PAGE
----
The daughter of a member of the RUC (now PSNI) police killed in a Provisional IRA action in 1990 is to take an unprecedented lawsuit over allegations the killing took place as part of a British ‘psy-ops’ intelligence agenda.
Harry Beckett was one of two members of an RUC patrol who were shot dead in Belfast city centre in June 1990. It has since emerged that the gun used in the attack had been removed by the Crown Forces from an IRA arms cache, but then returned before the attack took place.
In an unprecedented legal action, Mr Beckett’s daughter Kathryn Johnston will argue that the state failed to take action that would have saved her father’s life, presumably to protect a highly-placed republican informer.
In a writ filed at Belfast High Court, she is suing the office of the Chief Constable, the Ministry of Defence, and the British Direct Ruler. Both the PSNI and the British government have refused to comment.
The writ states that Mr Beckett’s death involved “a conspiracy by the use of unlawful means, misfeasance in public office, and/or the negligence of the defendants, their servants and agents”.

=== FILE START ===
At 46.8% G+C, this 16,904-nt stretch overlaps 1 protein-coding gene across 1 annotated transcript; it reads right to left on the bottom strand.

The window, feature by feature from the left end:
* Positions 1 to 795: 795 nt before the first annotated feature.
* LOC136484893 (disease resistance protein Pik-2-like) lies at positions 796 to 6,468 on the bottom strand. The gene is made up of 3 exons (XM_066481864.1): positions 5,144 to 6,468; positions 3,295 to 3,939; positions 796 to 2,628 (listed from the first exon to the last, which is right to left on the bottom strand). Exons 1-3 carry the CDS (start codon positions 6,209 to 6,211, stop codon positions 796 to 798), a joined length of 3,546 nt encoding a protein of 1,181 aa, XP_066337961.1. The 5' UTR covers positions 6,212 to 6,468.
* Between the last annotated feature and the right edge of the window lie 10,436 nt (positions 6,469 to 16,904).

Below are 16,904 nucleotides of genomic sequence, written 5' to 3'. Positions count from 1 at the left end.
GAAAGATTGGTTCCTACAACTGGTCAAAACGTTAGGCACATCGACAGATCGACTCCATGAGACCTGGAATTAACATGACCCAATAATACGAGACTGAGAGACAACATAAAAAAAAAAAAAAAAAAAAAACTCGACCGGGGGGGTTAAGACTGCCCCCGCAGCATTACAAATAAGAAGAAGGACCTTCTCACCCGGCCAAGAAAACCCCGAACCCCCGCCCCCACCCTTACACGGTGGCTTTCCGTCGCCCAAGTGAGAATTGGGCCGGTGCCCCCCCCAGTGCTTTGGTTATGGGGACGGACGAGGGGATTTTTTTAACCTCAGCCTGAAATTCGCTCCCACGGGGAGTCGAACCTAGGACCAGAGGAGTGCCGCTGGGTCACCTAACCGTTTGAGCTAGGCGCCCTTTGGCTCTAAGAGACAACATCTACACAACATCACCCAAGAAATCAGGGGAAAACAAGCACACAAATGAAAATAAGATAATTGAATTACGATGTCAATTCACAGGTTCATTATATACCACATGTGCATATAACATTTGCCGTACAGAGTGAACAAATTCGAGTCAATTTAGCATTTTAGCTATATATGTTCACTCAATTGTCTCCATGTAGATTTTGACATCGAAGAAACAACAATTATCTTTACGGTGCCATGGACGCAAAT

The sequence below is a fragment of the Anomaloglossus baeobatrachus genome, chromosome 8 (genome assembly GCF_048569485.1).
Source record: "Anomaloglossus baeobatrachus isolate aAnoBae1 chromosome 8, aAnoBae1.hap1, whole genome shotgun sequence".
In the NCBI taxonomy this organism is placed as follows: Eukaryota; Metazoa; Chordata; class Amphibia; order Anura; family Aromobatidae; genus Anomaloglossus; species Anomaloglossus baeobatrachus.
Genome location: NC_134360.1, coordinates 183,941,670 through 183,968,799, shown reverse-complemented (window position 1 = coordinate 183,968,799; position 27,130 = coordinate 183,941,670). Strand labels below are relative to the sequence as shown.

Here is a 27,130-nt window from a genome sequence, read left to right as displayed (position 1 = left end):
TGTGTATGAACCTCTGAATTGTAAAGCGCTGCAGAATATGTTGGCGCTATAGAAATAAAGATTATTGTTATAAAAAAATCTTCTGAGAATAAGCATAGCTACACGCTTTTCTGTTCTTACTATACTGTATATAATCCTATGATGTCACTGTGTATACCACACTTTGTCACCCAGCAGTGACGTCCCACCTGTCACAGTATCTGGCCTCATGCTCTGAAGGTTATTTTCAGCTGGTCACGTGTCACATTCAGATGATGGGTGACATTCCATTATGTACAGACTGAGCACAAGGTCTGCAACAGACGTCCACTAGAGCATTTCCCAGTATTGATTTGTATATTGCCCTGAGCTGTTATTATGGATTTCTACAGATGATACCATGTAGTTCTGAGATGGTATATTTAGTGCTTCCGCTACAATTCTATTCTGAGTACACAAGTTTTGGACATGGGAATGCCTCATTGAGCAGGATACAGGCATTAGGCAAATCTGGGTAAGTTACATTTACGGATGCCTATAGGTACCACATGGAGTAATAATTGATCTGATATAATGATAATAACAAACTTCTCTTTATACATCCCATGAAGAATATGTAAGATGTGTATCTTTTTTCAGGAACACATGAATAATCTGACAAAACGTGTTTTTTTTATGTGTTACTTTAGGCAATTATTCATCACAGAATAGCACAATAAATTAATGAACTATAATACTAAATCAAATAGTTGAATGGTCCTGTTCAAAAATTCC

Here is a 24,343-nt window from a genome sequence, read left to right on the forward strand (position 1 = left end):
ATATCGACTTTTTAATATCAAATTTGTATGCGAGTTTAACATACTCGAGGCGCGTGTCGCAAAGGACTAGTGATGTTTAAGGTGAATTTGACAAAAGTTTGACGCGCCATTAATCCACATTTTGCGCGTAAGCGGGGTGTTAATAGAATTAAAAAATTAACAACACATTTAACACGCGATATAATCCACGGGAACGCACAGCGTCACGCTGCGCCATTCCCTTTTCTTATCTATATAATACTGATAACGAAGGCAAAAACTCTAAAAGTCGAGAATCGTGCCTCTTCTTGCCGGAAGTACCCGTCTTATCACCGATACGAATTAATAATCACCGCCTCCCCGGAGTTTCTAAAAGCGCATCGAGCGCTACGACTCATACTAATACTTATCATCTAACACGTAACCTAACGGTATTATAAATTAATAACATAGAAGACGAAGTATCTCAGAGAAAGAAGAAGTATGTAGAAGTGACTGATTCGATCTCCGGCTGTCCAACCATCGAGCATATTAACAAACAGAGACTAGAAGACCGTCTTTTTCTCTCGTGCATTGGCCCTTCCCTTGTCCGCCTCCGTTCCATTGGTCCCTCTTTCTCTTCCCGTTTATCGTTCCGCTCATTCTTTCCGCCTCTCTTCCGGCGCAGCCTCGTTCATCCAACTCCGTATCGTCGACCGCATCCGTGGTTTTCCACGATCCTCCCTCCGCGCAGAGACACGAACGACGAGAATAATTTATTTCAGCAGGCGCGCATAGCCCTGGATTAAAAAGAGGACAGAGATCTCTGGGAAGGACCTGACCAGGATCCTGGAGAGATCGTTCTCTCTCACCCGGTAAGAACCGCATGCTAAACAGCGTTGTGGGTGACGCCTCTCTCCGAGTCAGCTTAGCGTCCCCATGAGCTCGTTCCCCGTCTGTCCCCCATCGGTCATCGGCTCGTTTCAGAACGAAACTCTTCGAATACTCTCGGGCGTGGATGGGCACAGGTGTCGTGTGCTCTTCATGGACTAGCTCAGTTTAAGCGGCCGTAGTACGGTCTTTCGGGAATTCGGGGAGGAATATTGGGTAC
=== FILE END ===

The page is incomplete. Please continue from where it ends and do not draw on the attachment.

Ms Johnston’s lawyer, Kevin Winters, said the case “challenged the belief that bereaved nationalist families have some sort of monopoly on conflict-related litigation”.
He said families of Crown Force members who died were “increasingly querying the intelligence agendas underpinning some cases”.
In 2016, a BBC Spotlight investigation reported the murder weapon had been test-fired by a shadowy Special Branch ballistics unit, the Weapons and Explosives Research Centre (WERC). The Browning 9mm pistol was put back into the IRA arms cache in full working order for reasons unknown.
A separate police investigation into how a Crown Forces ‘psychological operations’ team facilitated a series of killings to protect a top British double-agent inside the Provisional IRA, Stakeknife, has still to make any public report, five years after it began. The agent is alleged to be Freddie Scappaticci (pictured).
Mr Winters said: “Cases citing State collusion with republican paramilitaries disrupt settled narratives. They are reputationally damaging and politically destabilising for the British Government.
“Indeed, they are uncomfortable right across the political spectrum. I wish to commend Kathryn Johnston’s courage in bringing this case given the horrible irony involved.
“I believe the increase in these sort of cases means that London’s recent plan to shut down legacy actions in the courts is more than just a coincidence.”